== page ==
Groups of fifty 4th instar larvae were collected and immobilized by cooling at 4 °C for 10 min. The gut of each larva was subsequently removed using a needle (8 mm long; 0.3 mm diameter), transferred to a 2 mL tissue grinder and immediately homogenized with 1 mL of 0.1 M Tris-HCl (pH 8.0) containing 0.02 M CaCl2 and 0.15 M NaCl. The homogenate was centrifuged (9000 ×g; 4 °C, 15 min) and the supernatant (gut extract) was collected and evaluated for protein concentration [63] and trypsin-like activity.

3.7. Effect of Leaf Oil on Trypsin-Like Activity from Larvae

Trypsin-like activity was determined by incubating larval gut extract (15 µL) for 30 min at 37 °C with 8 mM N-benzoyl-dl-arginyl-ρ-nitroanilide (BApNA, 5 μL) in 0.1 M Tris-HCl pH 8.0 (180 μL). Hydrolysis of the substrate was followed by measurement of the absorbance at 405 nm using a microplate reader (μQuant, MQX200; BioTek Instruments, Inc., Winooski, VT, USA). One unit of trypsin activity was defined as the amount of enzyme that hydrolyzes 1 µmol of BApNA per min. Specific trypsin-like activity was defined as the ratio between enzyme activity and protein amount (mg) in the assay.
The effect of leaf oil on trypsin-like activity was determined according to Pontual et al. [50]. Larval gut extract (15 µL) was incubated with the oil sample (2.0 to 15.0 µg dissolved in dimethyl sulfoxide) for 10 min at 28 °C, following which the substrate (8 mM BApNA; 5 μL) was added and the mixture incubated for a 45 min at 37 °C prior to measurement of the absorbance at 405 nm. All assays were performed in triplicate along with the reaction blanks containing substrate or gut extract only.

3.8. Oviposition Bioassays

Solutions containing aliquots of fresh or stored essential oils at concentrations of 50 and 100 µg·mL−1 were prepared by dissolving the appropriate amount of oil in 1.4 mL of ethanol and completing to 200 mL with distilled water. Ten gravid 7 day old A. aegypti females were transferred to a cage (33 × 21 × 30 cm) containing two disposable cups, one filled with 25 mL of essential oil solution and the other with 25 mL of control solution (distilled water containing the same amount of ethanol as the oil sample). Filter paper was placed on the internal surface of each cup to provide a support for oviposition, and the two cups were placed at diagonally opposite corners of the cage. For each treatment, eight cages were prepared. The bioassay was conducted in the dark for 16 h at 28 ± 1 °C and 70% ± 5% relative humidity. The oviposition response was subsequently determined by counting the numbers of eggs laid on the filter papers. Mean values obtained in each of the treatments were compared using the Student t-test [58,62].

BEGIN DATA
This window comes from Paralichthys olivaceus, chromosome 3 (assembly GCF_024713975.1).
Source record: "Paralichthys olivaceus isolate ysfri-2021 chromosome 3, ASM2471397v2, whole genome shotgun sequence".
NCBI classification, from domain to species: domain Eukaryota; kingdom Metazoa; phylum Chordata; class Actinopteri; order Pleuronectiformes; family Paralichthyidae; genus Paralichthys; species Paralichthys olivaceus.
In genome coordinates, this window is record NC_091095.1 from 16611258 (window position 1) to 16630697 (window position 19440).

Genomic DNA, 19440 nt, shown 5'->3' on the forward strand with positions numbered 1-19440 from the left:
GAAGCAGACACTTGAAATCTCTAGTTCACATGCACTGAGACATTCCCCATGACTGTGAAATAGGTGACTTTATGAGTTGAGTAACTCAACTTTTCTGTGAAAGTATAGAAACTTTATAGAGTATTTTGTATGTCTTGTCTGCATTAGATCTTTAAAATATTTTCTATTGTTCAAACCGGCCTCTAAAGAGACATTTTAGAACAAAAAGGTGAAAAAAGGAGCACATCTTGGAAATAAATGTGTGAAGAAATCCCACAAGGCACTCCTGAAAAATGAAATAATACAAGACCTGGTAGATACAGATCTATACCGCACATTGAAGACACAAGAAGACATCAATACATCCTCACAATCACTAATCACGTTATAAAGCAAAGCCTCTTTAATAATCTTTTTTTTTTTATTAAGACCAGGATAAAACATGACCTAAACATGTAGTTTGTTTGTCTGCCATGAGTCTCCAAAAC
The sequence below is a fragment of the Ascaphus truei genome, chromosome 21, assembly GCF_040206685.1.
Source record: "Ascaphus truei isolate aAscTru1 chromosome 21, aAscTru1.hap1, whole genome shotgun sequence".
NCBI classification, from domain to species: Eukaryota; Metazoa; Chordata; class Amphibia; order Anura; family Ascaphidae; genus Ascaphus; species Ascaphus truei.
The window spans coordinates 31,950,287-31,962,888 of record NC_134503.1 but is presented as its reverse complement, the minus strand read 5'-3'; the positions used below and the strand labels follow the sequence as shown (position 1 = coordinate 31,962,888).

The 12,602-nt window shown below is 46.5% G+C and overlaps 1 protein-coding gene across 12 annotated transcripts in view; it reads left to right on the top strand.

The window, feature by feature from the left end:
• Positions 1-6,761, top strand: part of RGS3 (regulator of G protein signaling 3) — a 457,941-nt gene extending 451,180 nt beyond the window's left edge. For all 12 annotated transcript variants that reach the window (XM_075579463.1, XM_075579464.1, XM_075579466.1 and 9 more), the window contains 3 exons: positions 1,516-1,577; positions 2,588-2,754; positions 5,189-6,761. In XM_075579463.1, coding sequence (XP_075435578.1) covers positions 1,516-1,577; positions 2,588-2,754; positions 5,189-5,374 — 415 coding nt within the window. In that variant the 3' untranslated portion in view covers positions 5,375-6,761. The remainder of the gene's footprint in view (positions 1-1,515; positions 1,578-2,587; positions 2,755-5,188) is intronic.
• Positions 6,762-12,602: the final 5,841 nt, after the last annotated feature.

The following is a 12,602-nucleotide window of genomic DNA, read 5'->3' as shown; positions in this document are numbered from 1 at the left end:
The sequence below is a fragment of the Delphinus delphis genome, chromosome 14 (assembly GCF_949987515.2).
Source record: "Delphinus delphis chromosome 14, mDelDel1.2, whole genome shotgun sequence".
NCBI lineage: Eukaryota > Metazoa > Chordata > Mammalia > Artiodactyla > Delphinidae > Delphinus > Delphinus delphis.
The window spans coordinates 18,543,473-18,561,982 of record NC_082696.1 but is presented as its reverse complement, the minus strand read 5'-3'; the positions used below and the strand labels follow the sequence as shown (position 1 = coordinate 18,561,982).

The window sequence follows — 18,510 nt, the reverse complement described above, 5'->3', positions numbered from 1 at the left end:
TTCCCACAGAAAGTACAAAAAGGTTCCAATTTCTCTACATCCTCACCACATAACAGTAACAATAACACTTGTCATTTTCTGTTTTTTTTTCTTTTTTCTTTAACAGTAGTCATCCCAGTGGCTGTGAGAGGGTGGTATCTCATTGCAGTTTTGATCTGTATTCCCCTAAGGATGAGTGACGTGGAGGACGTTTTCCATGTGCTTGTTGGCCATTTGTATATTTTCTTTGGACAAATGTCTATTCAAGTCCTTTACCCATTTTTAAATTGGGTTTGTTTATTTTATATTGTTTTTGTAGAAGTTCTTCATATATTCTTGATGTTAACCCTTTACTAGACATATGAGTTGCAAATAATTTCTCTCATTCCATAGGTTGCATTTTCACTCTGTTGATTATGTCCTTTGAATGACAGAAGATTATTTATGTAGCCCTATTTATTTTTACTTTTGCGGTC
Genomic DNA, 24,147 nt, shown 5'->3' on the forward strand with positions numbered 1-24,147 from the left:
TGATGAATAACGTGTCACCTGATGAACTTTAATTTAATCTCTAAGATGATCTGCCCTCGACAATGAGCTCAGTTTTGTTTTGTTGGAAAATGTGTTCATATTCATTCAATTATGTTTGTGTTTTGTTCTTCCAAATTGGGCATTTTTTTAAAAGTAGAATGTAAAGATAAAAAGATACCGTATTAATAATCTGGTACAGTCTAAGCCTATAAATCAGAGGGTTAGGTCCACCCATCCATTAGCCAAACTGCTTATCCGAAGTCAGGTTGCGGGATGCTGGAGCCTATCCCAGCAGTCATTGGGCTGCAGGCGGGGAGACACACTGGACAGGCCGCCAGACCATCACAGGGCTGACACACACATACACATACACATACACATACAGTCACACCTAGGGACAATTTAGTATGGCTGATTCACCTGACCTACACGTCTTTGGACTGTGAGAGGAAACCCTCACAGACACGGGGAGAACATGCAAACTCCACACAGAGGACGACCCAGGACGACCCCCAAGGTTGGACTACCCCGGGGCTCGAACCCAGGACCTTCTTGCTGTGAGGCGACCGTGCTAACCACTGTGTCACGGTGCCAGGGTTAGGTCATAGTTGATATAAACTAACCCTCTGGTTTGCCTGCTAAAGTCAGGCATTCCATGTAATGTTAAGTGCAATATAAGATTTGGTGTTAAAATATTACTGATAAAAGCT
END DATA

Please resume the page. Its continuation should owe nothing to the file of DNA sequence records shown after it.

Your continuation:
4. Conclusions

α-Phellandrene and the essential oil of C. rhamnifolioides could find application in the control of A. aegypti, since both inhibit the oviposition of females at the breeding sites and kill mosquito larvae before they become adults. The retention of the larvicidal and oviposition deterrent activities of the essential oil during storage demonstrates that C. rhamnifolioides leaf oil could be used in the long term to combat the spread of the dengue mosquito. The mechanism of action of the leaf oil may be associated with its ability to inhibit trypsin-like activity in 4th instar larvae of A. aegypti.

Acknowledgments

The authors wish to thank FACEPE/PRONEX- APQ 0981-1.06/08 and INCT Dengue (CNPq and FAPEMIG) for financial assistance, and CNPq, CAPES and FACEPE for PhD and Masters fellowships.

Author Contributions

D.M.A.F. Navarro conceived and designed the experiments; G.K.N. Santos, K.A. Dutra, C.S. Lira, B.N. Lima and D.M.A.F. Navarro were responsible for chemical analysis of the essential oils and for assessing their biological activities against Aedes aegypti; T.H. Napoleão and P.M.G. Paiva were responsible for the enzyme assays; C.A. Maranhão and S.S.F. Brandão were responsible for plant collection, oil isolation and deposition of the voucher specimen; D.M.A.F. Navarro, G.K.N. Santos and T.H. Napoleão drafted the manuscript. All authors read and approved the final manuscript.

Conflicts of Interest

The authors declare no conflict of interest.

References

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  • Sample Availability: Samples of the compounds α-Phellandrene and 1,8-Cineole are available from the authors.